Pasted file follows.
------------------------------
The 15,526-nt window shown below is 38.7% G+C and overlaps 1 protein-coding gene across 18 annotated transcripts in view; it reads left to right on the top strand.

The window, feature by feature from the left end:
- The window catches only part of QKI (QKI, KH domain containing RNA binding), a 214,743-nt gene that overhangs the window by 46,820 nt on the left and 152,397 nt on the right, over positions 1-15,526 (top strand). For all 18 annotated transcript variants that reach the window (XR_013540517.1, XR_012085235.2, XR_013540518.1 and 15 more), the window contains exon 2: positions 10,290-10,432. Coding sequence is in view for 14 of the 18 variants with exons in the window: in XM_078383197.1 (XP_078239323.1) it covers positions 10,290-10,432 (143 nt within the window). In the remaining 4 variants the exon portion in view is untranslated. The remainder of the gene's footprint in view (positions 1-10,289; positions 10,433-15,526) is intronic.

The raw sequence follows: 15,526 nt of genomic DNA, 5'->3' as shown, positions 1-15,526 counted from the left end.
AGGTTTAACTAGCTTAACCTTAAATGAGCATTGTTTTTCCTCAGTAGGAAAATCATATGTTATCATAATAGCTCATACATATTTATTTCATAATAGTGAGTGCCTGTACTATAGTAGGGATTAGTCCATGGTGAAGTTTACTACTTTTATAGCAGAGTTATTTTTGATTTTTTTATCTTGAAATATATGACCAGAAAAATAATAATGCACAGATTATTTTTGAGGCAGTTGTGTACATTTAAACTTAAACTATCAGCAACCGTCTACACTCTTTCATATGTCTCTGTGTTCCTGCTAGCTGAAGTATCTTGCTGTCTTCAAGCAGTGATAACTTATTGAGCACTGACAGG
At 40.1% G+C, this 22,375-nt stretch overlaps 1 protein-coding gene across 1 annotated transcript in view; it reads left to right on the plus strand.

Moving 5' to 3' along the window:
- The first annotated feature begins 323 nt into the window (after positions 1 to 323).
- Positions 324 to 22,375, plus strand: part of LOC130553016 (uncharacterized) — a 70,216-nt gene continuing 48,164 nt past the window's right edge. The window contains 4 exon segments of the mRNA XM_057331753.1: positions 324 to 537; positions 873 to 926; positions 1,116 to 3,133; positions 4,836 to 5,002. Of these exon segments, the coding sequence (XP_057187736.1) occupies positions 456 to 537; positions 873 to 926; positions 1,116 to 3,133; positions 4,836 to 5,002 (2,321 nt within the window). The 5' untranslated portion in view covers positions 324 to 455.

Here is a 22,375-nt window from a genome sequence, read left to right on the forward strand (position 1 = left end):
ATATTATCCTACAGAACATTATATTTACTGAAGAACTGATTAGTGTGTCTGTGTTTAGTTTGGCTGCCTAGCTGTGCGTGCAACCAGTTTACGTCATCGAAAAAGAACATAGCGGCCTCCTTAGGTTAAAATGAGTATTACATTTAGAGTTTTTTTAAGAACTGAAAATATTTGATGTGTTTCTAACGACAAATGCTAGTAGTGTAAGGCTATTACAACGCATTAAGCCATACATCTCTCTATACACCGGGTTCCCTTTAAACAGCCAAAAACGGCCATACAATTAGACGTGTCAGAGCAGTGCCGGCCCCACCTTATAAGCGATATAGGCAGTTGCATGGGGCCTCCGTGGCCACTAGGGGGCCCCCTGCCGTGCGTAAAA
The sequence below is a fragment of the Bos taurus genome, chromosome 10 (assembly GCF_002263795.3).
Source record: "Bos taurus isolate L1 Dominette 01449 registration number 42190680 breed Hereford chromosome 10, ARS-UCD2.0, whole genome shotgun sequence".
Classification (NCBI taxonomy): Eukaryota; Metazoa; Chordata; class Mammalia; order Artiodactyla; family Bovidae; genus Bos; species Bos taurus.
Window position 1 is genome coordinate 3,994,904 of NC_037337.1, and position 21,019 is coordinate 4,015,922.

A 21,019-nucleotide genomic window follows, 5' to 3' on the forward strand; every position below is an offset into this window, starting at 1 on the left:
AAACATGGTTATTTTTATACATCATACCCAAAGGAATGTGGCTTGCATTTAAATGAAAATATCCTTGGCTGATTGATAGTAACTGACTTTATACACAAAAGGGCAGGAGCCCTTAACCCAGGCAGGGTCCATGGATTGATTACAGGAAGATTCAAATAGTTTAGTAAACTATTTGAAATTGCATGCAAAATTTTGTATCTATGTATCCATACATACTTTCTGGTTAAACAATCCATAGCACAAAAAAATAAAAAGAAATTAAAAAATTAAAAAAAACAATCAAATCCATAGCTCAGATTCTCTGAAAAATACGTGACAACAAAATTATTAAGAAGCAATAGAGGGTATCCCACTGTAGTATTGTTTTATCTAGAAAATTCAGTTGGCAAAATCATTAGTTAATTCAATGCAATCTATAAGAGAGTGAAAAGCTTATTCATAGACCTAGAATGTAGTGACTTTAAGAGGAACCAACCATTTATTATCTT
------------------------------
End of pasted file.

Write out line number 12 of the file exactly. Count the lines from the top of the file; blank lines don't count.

The sequence below is a fragment of the Bos taurus genome, chromosome 10 (assembly GCF_002263795.3).